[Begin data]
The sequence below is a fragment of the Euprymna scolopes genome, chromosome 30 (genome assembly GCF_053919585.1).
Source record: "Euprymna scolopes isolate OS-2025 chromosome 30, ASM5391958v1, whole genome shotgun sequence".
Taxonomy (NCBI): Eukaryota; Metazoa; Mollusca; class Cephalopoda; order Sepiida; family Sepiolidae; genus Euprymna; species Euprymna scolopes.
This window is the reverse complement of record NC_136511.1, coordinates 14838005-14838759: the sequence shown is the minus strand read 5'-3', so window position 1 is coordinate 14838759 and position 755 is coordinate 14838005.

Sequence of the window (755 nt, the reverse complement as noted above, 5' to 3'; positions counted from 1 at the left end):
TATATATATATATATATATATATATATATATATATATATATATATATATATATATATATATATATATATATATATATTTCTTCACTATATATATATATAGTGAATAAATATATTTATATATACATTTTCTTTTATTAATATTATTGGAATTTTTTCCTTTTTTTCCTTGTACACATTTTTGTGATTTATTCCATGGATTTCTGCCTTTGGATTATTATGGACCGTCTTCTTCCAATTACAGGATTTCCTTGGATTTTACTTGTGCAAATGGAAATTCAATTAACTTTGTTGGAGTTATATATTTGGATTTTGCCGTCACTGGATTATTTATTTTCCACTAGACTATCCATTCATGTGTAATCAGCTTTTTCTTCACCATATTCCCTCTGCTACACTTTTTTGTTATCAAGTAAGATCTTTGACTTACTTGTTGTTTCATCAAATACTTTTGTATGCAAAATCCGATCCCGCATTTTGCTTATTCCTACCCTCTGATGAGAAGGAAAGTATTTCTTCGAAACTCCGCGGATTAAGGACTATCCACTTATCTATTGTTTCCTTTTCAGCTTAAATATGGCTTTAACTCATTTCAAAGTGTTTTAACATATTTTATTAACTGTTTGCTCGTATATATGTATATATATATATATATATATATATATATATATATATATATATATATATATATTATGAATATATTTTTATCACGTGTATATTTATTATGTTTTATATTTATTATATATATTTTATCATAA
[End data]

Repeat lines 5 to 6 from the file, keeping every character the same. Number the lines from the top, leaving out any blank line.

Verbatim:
Sequence of the window (755 nt, the reverse complement as noted above, 5' to 3'; positions counted from 1 at the left end):
TATATATATATATATATATATATATATATATATATATATATATATATATATATATATATATATATATATATATATATTTCTTCACTATATATATATATAGTGAATAAATATATTTATATATACATTTTCTTTTATTAATATTATTGGAATTTTTTCCTTTTTTTCCTTGTACACATTTTTGTGATTTATTCCATGGATTTCTGCCTTTGGATTATTATGGACCGTCTTCTTCCAATTACAGGATTTCCTTGGATTTTACTTGTGCAAATGGAAATTCAATTAACTTTGTTGGAGTTATATATTTGGATTTTGCCGTCACTGGATTATTTATTTTCCACTAGACTATCCATTCATGTGTAATCAGCTTTTTCTTCACCATATTCCCTCTGCTACACTTTTTTGTTATCAAGTAAGATCTTTGACTTACTTGTTGTTTCATCAAATACTTTTGTATGCAAAATCCGATCCCGCATTTTGCTTATTCCTACCCTCTGATGAGAAGGAAAGTATTTCTTCGAAACTCCGCGGATTAAGGACTATCCACTTATCTATTGTTTCCTTTTCAGCTTAAATATGGCTTTAACTCATTTCAAAGTGTTTTAACATATTTTATTAACTGTTTGCTCGTATATATGTATATATATATATATATATATATATATATATATATATATATATATATATATATTATGAATATATTTTTATCACGTGTATATTTATTATGTTTTATATTTATTATATATATTTTATCATAA